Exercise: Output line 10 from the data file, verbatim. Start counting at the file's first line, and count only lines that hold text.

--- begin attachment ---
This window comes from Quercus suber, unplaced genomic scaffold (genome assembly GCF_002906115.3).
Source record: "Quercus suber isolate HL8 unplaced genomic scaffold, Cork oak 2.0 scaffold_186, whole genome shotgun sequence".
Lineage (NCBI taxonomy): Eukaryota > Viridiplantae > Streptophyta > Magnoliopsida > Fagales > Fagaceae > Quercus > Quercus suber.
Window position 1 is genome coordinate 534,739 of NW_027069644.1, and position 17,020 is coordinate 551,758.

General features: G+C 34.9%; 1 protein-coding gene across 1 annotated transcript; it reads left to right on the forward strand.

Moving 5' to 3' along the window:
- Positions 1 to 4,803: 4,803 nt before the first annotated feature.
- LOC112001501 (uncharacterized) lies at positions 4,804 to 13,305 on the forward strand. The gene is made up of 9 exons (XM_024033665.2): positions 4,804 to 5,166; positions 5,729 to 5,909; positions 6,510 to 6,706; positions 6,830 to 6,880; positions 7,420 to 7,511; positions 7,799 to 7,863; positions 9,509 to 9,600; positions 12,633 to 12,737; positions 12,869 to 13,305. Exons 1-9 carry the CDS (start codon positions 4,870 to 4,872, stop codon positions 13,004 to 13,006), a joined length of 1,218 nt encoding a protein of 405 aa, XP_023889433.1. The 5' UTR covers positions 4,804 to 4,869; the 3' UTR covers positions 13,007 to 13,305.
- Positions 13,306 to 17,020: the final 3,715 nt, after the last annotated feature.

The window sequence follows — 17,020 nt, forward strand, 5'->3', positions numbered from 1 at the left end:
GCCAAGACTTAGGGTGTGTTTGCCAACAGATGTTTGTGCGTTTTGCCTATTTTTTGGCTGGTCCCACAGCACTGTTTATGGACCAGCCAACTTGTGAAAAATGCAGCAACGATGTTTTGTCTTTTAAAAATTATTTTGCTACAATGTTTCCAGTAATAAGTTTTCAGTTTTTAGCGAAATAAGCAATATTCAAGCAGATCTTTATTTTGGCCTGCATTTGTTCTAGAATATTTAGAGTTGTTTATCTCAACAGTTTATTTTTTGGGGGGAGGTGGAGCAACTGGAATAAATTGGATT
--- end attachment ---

The window sequence follows — 17,020 nt, forward strand, 5'->3', positions numbered from 1 at the left end: